Throughout childhood, primarily during pre-school and school age, we are subjected to a number of events and important changes within our surroundings. Often without realising, these new experiences play a role in shaping our overall musical identity. It is often at stages where we are in controlled environments, often subject to the external decisions of others. We are subjected and forced to experience the opinions and values of others, which have an effect on us in some way or another. At 4 years of age in the UK and many other countries, children begin compulsory primary education. This is often one of the first times of interaction with other children, which is a key part of their development for a number of reasons, including musical identities.

Identities continue to develop and form throughout our childhood years, leading to adolescence, where huge changes occur. The teenage years are some of the most crucial in the development of identity; we begin to think freely and become more susceptible to external infl uencing factors, such as our peers. The age at which adolescence is reached is becoming increasingly reduced, with The Carnegie Council on Adolescent Development placing the beginning of adolescence as early as 10 years, whereas most argue it begins around 2 years later. This is much earlier than it would have 50 or 100 years ago [Christenson et al. 1998], and acceleration like this could be caused by a range of social and technological advances, as we involve ourselves with them much earlier than previous generations.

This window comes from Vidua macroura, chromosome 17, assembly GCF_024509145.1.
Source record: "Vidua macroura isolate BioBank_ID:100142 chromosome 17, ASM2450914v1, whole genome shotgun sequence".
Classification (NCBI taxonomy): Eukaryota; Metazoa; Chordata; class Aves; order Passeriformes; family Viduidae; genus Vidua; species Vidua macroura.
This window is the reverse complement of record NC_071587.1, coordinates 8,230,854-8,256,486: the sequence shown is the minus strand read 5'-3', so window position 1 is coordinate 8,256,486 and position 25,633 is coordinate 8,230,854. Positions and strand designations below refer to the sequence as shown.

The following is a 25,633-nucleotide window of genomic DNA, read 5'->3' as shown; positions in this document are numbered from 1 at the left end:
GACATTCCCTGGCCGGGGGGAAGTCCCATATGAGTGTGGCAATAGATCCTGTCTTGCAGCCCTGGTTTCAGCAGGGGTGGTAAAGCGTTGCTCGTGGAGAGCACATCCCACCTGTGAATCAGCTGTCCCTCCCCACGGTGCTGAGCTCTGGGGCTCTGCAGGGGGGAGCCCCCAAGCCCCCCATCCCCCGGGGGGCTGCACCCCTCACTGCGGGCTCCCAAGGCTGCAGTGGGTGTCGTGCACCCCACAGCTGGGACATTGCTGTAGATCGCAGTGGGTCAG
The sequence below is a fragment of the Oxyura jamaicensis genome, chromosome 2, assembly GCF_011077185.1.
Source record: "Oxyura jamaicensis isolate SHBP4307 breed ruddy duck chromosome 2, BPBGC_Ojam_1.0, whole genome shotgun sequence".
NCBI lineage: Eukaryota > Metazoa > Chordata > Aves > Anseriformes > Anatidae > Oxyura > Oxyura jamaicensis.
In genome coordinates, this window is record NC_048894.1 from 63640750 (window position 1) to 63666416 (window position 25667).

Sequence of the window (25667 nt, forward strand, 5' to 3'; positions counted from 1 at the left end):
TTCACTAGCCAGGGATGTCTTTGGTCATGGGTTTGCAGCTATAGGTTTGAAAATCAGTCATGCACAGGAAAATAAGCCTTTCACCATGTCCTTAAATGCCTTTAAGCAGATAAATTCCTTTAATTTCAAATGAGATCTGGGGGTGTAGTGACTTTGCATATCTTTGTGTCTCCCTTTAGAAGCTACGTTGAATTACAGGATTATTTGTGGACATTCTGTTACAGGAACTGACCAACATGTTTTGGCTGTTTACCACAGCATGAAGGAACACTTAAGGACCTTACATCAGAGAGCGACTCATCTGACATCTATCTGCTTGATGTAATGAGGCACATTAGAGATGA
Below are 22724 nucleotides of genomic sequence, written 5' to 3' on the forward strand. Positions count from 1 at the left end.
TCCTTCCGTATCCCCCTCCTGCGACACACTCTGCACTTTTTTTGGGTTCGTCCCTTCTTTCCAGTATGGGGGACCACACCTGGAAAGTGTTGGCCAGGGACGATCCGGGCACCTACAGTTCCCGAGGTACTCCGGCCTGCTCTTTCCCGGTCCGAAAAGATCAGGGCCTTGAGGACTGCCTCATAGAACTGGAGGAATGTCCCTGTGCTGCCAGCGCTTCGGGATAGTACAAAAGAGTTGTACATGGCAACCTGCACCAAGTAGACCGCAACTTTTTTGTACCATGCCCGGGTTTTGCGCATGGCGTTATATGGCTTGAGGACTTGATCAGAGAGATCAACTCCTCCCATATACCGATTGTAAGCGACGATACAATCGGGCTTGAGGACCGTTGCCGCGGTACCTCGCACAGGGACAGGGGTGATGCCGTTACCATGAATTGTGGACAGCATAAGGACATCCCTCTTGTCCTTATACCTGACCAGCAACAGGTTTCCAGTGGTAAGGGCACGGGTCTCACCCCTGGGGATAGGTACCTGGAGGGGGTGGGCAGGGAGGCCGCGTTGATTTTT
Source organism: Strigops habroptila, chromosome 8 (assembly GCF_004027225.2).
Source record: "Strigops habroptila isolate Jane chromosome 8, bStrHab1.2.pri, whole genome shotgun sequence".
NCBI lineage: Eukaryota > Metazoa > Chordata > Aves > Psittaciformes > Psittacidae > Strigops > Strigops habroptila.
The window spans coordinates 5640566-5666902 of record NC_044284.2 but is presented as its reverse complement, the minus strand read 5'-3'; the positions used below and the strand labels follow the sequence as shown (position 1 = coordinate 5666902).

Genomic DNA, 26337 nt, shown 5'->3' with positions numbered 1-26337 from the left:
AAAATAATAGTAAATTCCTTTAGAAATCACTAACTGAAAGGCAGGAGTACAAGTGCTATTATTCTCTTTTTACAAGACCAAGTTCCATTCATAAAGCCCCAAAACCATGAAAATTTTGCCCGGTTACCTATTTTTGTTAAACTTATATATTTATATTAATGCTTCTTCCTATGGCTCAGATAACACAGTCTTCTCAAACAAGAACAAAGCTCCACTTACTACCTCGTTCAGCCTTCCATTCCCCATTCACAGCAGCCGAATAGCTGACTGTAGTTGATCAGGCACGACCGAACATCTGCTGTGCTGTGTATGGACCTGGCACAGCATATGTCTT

Musical Identities do not just focus on the genres or styles of music listened to, but on the role in which music plays in shaping our image and how we are perceived by others within society. Farnsworth's statement in The Social Psychology of Music explains one of the common misconceptions of music taste.

The fact that several of one's friends may enjoy only jazz and other colleagues receive their greatest pleasure from the music of Beethoven is often brushed aside with an airy “what's one man's poison, signor, is another's meat and drink”. The assumption seems implicit in this statement that taste is whimsical and thus without pattern of any sort [1969: 98].

2

This statement is an interesting and relevant one, as although it is clear that the majority of people would admit external factors in determining their musical identity, we often ignore or deny them. It appears to us to just be 'something that has developed' or shaped over time, with no signifi cant or identifiable factors; this is clearly not the case.